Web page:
The information you see in your questionnaire indicates that Division II membership continues to express strong preference to specific forms and breakout sessions. The delegates also indicated strong support for continuing association-wide functions at the convention. I would say that in Divisions II and III, the two biggest concerns I've personally received related to the convention is making sure there is still opportunity and interaction between all three divisions. On one hand, you certainly like the breakout sessions, you like the opportunity to do your own business, but on the other hand, there's an interest in knowing what's going on in the total structure of the association as well as intercollegiate athletics. There's a balance in there that we need to continue to have.

There is certainly continued interest in the Honors Dinner and the Delegates Reception and the General Session. Those functions are still of interest to you in Division II. Sixty nine percent of your membership indicated you want to keep the annual convention in the early part of January. Historically, it seems that every year I've been involved in the convention, there's always been some interest in changing the time of the convention to the summer time or going to other times of the year. But every time we do a questionnaire, people always want to have it early January.

The Division II delegates have indicated, as you will see in there, they're still very interested in using the convention to identify issues that are up before the division and for the association as a whole and that the business sessions are very important to why you come to the convention. That reflects how you are structured.

There are concerns about the decrease in the number of participants, but that decrease occurred primarily in Division I. There was a decrease in Division I attendance. There was still very strong institutional representation. What we saw in Division I, and I mention these things to you as it relates in Division I because I think it affects, in a sense, the potential impact of the whole convention. If you have one of the divisions begin to decrease in attendance, what impact does that have on the other two divisions? Some of the points I mentioned to you about Division I are a reflection for you to think about on how it effects Division II.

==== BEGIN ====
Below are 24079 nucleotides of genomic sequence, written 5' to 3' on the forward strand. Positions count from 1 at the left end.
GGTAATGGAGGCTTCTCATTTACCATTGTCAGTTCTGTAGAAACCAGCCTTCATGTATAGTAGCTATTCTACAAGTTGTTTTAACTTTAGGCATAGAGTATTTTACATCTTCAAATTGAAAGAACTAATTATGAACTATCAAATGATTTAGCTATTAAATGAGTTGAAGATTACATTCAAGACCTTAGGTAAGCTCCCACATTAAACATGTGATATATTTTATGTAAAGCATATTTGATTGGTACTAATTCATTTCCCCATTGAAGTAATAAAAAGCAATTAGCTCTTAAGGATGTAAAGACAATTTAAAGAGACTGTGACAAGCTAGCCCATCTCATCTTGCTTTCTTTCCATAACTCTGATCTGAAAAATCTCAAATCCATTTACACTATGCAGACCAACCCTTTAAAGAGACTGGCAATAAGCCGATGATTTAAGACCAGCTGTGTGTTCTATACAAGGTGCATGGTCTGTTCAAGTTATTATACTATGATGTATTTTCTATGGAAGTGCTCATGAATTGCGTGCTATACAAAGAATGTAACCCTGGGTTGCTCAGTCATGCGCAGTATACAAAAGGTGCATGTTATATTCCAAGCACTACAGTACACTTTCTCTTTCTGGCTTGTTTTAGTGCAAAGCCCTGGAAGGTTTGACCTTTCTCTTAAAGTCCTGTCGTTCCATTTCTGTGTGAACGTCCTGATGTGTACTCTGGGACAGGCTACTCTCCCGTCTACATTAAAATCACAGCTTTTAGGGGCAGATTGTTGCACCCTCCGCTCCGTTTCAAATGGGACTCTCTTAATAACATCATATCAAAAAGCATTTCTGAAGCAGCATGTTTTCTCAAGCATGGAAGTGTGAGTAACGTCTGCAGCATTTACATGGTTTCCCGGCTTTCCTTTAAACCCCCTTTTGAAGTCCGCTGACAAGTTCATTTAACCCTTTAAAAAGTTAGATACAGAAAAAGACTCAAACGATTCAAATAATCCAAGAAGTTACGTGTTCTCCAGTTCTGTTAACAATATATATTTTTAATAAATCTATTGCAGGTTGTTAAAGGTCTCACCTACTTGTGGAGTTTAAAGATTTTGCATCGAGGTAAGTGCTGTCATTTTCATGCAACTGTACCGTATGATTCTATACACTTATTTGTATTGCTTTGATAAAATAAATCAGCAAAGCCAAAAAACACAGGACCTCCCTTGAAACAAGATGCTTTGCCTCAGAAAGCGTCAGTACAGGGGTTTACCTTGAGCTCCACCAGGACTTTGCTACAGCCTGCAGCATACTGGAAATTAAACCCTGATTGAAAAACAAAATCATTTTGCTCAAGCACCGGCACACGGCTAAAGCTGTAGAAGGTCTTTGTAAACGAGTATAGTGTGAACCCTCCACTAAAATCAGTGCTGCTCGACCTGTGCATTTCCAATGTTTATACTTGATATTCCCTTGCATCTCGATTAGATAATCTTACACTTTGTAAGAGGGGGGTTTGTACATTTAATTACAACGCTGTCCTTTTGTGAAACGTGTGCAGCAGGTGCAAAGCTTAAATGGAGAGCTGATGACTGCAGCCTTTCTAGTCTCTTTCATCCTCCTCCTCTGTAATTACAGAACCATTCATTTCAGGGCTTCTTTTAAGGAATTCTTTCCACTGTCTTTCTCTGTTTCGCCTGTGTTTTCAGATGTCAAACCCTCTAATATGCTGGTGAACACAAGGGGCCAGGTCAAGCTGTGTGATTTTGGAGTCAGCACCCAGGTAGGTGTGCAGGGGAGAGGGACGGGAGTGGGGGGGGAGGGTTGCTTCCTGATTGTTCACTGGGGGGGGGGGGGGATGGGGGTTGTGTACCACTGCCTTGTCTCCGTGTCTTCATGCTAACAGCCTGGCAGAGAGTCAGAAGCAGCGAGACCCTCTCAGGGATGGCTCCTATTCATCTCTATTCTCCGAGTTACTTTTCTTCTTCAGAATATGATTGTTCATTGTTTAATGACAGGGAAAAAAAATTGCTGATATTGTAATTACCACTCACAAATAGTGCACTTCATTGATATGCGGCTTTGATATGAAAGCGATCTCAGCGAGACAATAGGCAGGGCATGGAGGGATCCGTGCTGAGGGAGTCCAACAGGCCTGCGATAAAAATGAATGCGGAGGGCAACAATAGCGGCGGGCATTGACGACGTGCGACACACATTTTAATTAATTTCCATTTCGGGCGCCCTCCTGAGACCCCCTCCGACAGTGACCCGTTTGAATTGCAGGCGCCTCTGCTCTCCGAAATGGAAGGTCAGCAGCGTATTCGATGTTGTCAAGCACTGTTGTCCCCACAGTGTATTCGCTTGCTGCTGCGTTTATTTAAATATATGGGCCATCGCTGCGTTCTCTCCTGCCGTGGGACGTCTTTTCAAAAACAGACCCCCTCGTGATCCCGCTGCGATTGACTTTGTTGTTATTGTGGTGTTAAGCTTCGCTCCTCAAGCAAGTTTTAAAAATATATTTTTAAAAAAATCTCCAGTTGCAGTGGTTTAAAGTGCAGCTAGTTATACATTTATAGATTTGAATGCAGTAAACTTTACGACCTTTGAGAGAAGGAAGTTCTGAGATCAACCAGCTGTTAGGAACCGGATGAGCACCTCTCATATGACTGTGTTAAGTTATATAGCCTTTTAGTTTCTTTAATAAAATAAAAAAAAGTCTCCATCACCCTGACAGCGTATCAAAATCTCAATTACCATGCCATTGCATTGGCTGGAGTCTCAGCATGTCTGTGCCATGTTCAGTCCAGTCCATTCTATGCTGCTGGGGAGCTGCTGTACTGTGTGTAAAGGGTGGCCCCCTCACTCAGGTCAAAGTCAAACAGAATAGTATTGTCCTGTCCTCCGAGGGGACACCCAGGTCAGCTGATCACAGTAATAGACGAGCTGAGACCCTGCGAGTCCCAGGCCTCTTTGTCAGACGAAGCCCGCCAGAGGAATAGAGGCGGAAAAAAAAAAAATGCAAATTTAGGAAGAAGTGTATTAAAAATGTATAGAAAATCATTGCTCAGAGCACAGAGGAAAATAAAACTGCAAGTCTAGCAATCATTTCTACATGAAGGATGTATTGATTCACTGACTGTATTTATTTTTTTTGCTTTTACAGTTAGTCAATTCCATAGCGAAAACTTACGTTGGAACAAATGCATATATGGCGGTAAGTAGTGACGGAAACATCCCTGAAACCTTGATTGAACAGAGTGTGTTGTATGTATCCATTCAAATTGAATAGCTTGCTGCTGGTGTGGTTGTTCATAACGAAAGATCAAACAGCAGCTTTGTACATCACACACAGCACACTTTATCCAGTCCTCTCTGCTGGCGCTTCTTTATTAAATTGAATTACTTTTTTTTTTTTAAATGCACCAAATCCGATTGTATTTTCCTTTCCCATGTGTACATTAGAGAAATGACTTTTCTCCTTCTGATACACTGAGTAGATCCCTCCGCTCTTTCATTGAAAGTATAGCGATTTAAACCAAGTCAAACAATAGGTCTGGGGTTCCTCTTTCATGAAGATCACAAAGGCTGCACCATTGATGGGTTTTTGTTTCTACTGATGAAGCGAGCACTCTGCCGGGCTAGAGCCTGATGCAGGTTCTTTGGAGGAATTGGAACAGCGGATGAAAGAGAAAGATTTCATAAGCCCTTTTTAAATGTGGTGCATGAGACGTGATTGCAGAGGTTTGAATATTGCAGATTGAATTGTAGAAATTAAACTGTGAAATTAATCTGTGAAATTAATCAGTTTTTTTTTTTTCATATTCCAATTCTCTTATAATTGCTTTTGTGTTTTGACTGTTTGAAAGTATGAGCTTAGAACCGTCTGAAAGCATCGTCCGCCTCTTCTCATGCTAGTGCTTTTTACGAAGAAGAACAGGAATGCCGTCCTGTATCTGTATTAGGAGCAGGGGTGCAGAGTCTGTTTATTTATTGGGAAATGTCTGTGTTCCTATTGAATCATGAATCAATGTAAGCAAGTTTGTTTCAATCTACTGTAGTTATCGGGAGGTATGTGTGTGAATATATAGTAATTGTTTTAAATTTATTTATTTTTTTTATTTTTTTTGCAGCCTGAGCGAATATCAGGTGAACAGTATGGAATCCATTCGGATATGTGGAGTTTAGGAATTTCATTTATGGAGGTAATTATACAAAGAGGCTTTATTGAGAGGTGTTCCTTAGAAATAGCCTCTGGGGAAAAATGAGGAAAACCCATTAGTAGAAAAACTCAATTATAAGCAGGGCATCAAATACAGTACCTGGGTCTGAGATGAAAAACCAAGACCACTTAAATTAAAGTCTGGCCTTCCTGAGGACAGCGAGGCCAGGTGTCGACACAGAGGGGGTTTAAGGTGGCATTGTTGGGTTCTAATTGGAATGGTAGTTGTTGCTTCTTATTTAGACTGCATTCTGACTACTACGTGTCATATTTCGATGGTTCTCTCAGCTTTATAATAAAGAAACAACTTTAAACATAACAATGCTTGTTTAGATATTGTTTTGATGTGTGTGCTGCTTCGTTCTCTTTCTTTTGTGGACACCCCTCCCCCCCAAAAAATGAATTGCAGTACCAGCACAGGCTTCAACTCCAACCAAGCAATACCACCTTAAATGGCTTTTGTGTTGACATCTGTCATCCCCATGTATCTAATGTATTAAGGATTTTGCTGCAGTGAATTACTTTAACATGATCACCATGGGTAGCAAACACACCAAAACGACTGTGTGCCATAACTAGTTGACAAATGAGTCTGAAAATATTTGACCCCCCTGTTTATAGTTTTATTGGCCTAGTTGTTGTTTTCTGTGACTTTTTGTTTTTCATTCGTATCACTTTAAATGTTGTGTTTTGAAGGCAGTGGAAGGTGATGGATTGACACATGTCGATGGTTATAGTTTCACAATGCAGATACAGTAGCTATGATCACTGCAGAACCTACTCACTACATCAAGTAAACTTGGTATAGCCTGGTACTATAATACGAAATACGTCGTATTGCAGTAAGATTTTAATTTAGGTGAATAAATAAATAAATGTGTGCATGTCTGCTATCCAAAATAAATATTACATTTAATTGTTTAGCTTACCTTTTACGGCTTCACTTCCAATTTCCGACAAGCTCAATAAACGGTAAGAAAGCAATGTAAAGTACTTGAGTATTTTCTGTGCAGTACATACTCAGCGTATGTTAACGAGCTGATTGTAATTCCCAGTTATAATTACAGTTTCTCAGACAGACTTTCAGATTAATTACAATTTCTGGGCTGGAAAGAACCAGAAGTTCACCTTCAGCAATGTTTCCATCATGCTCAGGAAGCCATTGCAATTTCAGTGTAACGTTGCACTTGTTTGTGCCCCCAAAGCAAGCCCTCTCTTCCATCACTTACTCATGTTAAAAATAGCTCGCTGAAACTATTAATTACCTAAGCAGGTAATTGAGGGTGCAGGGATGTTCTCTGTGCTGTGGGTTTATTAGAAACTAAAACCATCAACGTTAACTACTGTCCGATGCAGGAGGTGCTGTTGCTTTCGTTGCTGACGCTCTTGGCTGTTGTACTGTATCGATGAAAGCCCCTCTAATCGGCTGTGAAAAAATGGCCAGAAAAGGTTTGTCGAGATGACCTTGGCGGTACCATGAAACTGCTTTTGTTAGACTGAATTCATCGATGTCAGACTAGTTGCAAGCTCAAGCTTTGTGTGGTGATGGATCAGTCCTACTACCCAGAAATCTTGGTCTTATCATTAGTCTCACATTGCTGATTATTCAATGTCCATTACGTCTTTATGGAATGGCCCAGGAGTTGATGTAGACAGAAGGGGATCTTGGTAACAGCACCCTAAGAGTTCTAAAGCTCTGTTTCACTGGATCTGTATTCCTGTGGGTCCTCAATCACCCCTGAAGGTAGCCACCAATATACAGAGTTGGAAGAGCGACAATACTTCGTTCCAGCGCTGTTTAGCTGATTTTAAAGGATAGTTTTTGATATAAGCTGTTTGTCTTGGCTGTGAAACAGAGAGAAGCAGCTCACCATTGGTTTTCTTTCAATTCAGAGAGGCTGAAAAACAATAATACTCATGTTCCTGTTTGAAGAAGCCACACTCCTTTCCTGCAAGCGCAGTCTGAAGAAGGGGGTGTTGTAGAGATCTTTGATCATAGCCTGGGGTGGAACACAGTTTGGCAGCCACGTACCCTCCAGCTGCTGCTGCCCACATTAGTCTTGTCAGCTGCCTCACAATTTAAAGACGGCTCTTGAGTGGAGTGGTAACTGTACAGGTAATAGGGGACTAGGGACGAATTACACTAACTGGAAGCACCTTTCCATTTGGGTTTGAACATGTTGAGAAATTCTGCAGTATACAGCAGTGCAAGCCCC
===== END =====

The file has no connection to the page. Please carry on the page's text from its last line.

We did see in Division I, the decrease in attendance. There was still about 91 percent of the institutions that had representation, so there's still a large number in Division I. The drop-off came in the number of people from each institution that were there. In the past, in Division I, it was not unusual to have four or five delegates from each institution. That decreased considerably. The 10 percent reduction in total attendance in Division I was not a reduction in institutional membership, it was the number of people from institutions. That will probably continue. You will not see the four to five number of people coming from Division I institutions. It will be down to two or three people from each institution coming.

One of the concerns in Division I was the poor turnout as it related to the presidents being involved in it since, obviously, one of the goals of the restructuring was the presidents' involvement. Their rationale is that the presidents, through the Board of Directors, still are making the decisions and the legislative process is different. Four times a year, Division I can change the legislative process. They can change bylaws during that period of time, whereas, II or III can only do it at the convention. That's one of the major differences.